PPC Brief: Young Invisibles
...Like their healthy peers, Young Invisibles are struggling to figure out how to live on their own, get the right job and find their lifelong partner. But given their chronic conditions those goals are much harder to achieve. Young Invisibles have a prerequisite that needs to be met first: they must find a medical team that provides quality chronic condition management.
This task is daunting, because the adult health care system is not designed to provide care for childhood-onset conditions. Ideally, these patients would transition from pediatric patient-centered medical homes (PCMH) to adult PCMH. But typically, most adult providers, whether or not they are practicing in a PCMH, do not have experience with these conditions, nor do adult PCMH provide appropriate wrap-around services since most adult healthcare systems are focused on ill, elderly adults. Furthermore, Young Invisibles have more difficulty accessing adequate and consistent health insurance because of changes in insurance eligibilities and coverages at age 21. Pediatric and adult health care systems are culturally distinct, where pediatric care is family- centered and developmentally appropriate, while adult care presumes adult independence and decision-making. Young Invisibles need to be educated on how to manage their health and navigate the health care system.
The adult medical home should provide access to subspecialists with relevant expertise and in addition, the mental and reproductive health resources that are appropriate for their specific health condition.
Young Invisibles also have unique unmet psychosocial needs. Usually they hide their conditions for fear of being different and being avoided socially or by employers. One of the hidden problems they face is guilt; since they are young and appear healthy, educators, employers and society presume they are avoiding work and responsibilities when they are sick. Young Invisibles suffer from social isolation, because they cannot be honest about their health or keep up with social commitments. These young people do not have a voice.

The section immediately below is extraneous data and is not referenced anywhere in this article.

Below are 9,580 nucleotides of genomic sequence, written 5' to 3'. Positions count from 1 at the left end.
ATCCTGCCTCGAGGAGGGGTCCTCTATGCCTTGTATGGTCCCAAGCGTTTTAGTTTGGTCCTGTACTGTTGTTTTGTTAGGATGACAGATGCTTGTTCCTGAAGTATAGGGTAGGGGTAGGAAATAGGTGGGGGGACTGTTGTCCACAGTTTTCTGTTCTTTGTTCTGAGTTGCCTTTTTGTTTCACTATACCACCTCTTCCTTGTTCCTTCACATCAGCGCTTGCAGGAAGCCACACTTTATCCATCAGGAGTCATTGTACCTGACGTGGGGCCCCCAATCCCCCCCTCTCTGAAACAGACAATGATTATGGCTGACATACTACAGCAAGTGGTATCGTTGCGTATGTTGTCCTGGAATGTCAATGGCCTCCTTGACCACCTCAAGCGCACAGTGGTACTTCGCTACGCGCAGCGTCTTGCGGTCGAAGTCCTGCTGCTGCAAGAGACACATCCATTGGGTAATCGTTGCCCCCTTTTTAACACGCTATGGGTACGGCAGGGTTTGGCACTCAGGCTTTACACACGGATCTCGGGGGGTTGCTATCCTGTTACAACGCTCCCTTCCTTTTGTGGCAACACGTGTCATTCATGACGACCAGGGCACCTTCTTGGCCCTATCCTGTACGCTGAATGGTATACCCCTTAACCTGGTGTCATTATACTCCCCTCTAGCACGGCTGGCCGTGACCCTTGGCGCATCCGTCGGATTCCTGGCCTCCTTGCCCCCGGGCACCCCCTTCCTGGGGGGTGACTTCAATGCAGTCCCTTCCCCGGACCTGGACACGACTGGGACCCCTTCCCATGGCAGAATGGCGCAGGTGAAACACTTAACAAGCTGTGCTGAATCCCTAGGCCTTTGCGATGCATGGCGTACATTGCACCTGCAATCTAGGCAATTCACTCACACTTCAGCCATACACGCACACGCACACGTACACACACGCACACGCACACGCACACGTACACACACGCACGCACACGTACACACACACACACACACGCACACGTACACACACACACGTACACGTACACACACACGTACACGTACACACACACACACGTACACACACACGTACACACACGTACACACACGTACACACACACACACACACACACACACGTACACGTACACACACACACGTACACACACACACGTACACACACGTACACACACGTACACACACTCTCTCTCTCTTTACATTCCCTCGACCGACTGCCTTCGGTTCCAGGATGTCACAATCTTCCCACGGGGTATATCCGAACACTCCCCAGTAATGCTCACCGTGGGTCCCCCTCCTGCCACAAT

The medical and social service systems are not set up to ensure this population’s health, well- being, or success in education, work, independent living, financial stability and social life. Young Invisibles are connected to the world by their cellphones. Solutions to improve their health and social needs can be enhanced by technology, e.g., universal access to a virtual medical home integrated with social services and will need to incorporate pay for performance measures.
Without the designation as a national public health population priority, this population will not be able to avail itself of grants, research, programs, services and supports from both public and private entities.
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